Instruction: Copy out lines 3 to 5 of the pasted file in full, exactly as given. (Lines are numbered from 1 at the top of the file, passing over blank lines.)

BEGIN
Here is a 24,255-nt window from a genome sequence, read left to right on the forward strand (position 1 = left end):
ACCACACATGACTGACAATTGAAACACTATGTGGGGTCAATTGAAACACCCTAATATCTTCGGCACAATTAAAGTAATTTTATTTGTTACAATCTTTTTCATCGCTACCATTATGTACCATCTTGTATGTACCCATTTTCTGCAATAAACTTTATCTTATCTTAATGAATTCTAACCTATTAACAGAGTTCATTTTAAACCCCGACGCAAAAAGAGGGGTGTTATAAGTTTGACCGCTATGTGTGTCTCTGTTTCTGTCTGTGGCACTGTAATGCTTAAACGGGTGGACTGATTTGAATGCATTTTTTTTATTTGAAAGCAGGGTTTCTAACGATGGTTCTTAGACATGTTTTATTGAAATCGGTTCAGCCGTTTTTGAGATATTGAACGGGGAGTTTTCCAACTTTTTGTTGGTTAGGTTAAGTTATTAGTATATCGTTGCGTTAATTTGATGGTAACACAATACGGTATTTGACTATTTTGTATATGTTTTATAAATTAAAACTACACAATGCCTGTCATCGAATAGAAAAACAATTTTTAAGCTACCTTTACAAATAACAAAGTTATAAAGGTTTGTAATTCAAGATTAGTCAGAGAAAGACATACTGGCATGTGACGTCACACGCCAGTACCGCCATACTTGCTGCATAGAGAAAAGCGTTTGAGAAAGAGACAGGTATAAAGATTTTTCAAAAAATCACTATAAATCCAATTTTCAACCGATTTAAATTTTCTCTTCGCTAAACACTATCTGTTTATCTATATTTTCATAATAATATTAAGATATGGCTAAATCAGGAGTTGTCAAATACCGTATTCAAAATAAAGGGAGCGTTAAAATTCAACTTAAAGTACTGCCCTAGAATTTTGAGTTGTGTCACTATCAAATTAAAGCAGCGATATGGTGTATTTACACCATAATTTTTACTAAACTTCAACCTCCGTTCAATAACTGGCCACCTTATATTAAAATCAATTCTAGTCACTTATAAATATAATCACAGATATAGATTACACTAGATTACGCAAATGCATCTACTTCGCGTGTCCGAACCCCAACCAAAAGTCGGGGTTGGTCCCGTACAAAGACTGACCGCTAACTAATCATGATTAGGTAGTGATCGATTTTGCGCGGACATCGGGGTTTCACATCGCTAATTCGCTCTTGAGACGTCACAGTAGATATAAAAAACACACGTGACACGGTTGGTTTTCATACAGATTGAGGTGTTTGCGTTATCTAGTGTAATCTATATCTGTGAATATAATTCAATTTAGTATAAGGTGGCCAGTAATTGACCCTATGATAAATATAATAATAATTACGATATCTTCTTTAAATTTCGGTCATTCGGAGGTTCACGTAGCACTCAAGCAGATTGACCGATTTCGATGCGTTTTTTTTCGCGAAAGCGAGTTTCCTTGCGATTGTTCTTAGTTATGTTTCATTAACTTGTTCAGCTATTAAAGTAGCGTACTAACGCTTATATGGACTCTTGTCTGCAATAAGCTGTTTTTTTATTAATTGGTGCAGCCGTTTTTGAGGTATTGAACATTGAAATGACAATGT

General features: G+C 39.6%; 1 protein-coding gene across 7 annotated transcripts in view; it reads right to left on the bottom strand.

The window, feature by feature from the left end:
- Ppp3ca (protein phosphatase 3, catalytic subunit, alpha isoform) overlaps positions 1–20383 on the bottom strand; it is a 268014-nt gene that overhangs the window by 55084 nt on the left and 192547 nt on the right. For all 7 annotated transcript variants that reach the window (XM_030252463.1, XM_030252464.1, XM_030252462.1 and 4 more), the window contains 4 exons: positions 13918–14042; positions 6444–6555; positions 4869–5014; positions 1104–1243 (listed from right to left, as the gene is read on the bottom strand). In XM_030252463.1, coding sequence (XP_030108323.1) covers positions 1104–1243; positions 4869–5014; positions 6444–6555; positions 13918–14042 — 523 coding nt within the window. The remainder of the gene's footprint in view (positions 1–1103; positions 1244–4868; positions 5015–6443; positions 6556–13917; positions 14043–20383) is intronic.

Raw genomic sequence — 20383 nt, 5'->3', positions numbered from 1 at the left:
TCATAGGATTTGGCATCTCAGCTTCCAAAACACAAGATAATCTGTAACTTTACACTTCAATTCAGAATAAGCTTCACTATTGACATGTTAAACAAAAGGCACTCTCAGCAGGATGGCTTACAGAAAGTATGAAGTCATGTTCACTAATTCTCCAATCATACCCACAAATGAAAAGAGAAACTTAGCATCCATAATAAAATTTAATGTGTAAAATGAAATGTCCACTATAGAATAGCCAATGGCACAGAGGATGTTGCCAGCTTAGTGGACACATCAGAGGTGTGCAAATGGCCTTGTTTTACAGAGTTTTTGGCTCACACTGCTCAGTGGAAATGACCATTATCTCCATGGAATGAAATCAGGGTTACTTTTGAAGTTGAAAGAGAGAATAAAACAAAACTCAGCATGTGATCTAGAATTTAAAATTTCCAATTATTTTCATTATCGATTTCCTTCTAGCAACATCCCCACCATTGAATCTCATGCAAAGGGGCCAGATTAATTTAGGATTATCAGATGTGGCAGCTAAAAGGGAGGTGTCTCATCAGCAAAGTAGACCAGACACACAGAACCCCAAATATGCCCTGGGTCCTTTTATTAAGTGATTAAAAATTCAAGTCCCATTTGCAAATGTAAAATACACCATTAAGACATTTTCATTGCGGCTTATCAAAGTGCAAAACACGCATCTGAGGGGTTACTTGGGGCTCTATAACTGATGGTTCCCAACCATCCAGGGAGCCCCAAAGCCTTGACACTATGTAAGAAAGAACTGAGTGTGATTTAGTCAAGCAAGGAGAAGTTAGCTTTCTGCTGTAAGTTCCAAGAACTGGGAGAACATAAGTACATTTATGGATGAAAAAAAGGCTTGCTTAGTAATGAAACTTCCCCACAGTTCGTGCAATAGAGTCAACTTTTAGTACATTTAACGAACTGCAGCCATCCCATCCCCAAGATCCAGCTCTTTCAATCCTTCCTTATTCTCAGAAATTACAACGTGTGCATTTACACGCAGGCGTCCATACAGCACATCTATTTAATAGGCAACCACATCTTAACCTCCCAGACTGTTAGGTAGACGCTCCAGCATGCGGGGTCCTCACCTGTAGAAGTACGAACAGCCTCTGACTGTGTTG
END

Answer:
General features: G+C 39.6%; 1 protein-coding gene across 7 annotated transcripts in view; it reads right to left on the bottom strand.

The window, feature by feature from the left end:
- Ppp3ca (protein phosphatase 3, catalytic subunit, alpha isoform) overlaps positions 1–20383 on the bottom strand; it is a 268014-nt gene that overhangs the window by 55084 nt on the left and 192547 nt on the right. For all 7 annotated transcript variants that reach the window (XM_030252463.1, XM_030252464.1, XM_030252462.1 and 4 more), the window contains 4 exons: positions 13918–14042; positions 6444–6555; positions 4869–5014; positions 1104–1243 (listed from right to left, as the gene is read on the bottom strand). In XM_030252463.1, coding sequence (XP_030108323.1) covers positions 1104–1243; positions 4869–5014; positions 6444–6555; positions 13918–14042 — 523 coding nt within the window. The remainder of the gene's footprint in view (positions 1–1103; positions 1244–4868; positions 5015–6443; positions 6556–13917; positions 14043–20383) is intronic.